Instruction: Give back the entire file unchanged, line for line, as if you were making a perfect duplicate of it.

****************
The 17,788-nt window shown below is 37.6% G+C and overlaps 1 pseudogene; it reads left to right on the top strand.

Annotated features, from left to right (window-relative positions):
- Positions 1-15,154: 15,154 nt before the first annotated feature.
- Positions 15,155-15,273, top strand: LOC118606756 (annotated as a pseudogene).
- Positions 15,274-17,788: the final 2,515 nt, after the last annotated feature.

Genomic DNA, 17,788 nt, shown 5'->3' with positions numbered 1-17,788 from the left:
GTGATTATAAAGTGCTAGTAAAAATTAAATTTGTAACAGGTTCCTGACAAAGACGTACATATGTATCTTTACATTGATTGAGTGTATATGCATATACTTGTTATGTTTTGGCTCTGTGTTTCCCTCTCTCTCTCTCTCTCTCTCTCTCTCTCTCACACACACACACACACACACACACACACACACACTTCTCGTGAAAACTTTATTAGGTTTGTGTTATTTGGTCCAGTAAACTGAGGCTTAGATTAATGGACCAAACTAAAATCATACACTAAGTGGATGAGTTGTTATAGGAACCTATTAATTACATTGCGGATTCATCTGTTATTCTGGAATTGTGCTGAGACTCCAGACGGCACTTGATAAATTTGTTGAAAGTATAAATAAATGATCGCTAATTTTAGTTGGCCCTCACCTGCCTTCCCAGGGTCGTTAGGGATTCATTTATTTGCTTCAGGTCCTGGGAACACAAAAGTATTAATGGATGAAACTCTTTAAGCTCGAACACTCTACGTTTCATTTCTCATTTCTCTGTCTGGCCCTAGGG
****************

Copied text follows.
The 17,788-nt window shown below is 37.6% G+C and overlaps 1 pseudogene; it reads left to right on the top strand.

Annotated features, from left to right (window-relative positions):
- Positions 1-15,154: 15,154 nt before the first annotated feature.
- Positions 15,155-15,273, top strand: LOC118606756 (annotated as a pseudogene).
- Positions 15,274-17,788: the final 2,515 nt, after the last annotated feature.

Genomic DNA, 17,788 nt, shown 5'->3' with positions numbered 1-17,788 from the left:
GTGATTATAAAGTGCTAGTAAAAATTAAATTTGTAACAGGTTCCTGACAAAGACGTACATATGTATCTTTACATTGATTGAGTGTATATGCATATACTTGTTATGTTTTGGCTCTGTGTTTCCCTCTCTCTCTCTCTCTCTCTCTCTCTCTCTCACACACACACACACACACACACACACACACACACTTCTCGTGAAAACTTTATTAGGTTTGTGTTATTTGGTCCAGTAAACTGAGGCTTAGATTAATGGACCAAACTAAAATCATACACTAAGTGGATGAGTTGTTATAGGAACCTATTAATTACATTGCGGATTCATCTGTTATTCTGGAATTGTGCTGAGACTCCAGACGGCACTTGATAAATTTGTTGAAAGTATAAATAAATGATCGCTAATTTTAGTTGGCCCTCACCTGCCTTCCCAGGGTCGTTAGGGATTCATTTATTTGCTTCAGGTCCTGGGAACACAAAAGTATTAATGGATGAAACTCTTTAAGCTCGAACACTCTACGTTTCATTTCTCATTTCTCTGTCTGGCCCTAGGG